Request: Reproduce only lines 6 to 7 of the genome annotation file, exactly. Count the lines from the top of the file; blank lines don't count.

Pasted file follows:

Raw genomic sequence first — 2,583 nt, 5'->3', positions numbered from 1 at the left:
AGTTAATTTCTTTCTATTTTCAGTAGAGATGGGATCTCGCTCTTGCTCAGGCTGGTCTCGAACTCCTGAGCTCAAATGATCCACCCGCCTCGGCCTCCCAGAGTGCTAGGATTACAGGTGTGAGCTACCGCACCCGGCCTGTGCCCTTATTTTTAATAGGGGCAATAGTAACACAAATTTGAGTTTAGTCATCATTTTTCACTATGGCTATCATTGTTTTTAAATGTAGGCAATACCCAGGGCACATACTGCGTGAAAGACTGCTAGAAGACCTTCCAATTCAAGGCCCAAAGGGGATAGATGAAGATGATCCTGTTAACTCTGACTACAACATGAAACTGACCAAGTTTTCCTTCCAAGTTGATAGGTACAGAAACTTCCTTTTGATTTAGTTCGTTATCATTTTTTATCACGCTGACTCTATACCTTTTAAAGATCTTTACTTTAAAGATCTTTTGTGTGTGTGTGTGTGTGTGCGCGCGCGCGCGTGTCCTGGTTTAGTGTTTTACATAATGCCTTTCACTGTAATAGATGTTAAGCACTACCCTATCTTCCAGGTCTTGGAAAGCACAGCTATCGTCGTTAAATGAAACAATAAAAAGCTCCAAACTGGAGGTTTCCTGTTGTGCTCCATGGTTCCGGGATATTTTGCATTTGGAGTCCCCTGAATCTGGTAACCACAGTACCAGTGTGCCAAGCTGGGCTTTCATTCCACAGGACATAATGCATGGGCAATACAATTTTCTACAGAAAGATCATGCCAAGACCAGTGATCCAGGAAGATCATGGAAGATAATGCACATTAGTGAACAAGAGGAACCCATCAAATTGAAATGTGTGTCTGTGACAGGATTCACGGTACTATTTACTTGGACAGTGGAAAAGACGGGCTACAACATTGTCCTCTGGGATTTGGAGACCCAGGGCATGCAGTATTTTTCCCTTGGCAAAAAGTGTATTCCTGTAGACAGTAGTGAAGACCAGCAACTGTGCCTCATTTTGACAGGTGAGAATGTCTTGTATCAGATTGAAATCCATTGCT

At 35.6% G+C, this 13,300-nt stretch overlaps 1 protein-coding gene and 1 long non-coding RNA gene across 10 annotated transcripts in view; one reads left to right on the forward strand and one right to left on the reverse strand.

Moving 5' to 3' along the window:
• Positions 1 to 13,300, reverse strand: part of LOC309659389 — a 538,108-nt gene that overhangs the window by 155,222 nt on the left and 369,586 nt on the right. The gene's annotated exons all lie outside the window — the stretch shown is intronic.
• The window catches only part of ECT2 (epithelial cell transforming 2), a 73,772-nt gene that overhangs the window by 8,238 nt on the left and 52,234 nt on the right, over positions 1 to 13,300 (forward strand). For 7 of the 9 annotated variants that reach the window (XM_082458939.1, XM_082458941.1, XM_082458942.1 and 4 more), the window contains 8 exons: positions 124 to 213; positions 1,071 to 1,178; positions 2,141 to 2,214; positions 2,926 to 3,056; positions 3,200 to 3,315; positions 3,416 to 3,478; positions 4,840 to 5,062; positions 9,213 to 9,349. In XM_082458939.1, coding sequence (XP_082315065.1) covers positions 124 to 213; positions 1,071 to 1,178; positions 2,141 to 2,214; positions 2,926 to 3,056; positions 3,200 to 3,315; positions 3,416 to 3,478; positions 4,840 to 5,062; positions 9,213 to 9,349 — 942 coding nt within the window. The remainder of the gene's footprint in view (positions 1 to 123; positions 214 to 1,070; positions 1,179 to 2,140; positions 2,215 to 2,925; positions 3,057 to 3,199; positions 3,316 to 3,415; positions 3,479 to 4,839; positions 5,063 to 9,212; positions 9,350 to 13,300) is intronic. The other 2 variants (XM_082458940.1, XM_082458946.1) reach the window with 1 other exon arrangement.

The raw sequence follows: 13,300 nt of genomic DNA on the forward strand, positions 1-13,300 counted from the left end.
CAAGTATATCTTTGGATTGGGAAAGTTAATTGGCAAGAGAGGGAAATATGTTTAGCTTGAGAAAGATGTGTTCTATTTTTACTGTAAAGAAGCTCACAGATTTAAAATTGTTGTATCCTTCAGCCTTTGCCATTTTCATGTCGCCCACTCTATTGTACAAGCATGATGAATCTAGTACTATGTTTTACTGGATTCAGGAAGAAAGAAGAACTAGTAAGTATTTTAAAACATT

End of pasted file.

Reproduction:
• The window catches only part of ECT2 (epithelial cell transforming 2), a 73,772-nt gene that overhangs the window by 8,238 nt on the left and 52,234 nt on the right, over positions 1 to 13,300 (forward strand). For 7 of the 9 annotated variants that reach the window (XM_082458939.1, XM_082458941.1, XM_082458942.1 and 4 more), the window contains 8 exons: positions 124 to 213; positions 1,071 to 1,178; positions 2,141 to 2,214; positions 2,926 to 3,056; positions 3,200 to 3,315; positions 3,416 to 3,478; positions 4,840 to 5,062; positions 9,213 to 9,349. In XM_082458939.1, coding sequence (XP_082315065.1) covers positions 124 to 213; positions 1,071 to 1,178; positions 2,141 to 2,214; positions 2,926 to 3,056; positions 3,200 to 3,315; positions 3,416 to 3,478; positions 4,840 to 5,062; positions 9,213 to 9,349 — 942 coding nt within the window. The remainder of the gene's footprint in view (positions 1 to 123; positions 214 to 1,070; positions 1,179 to 2,140; positions 2,215 to 2,925; positions 3,057 to 3,199; positions 3,316 to 3,415; positions 3,479 to 4,839; positions 5,063 to 9,212; positions 9,350 to 13,300) is intronic. The other 2 variants (XM_082458940.1, XM_082458946.1) reach the window with 1 other exon arrangement.

The raw sequence follows: 13,300 nt of genomic DNA on the forward strand, positions 1-13,300 counted from the left end.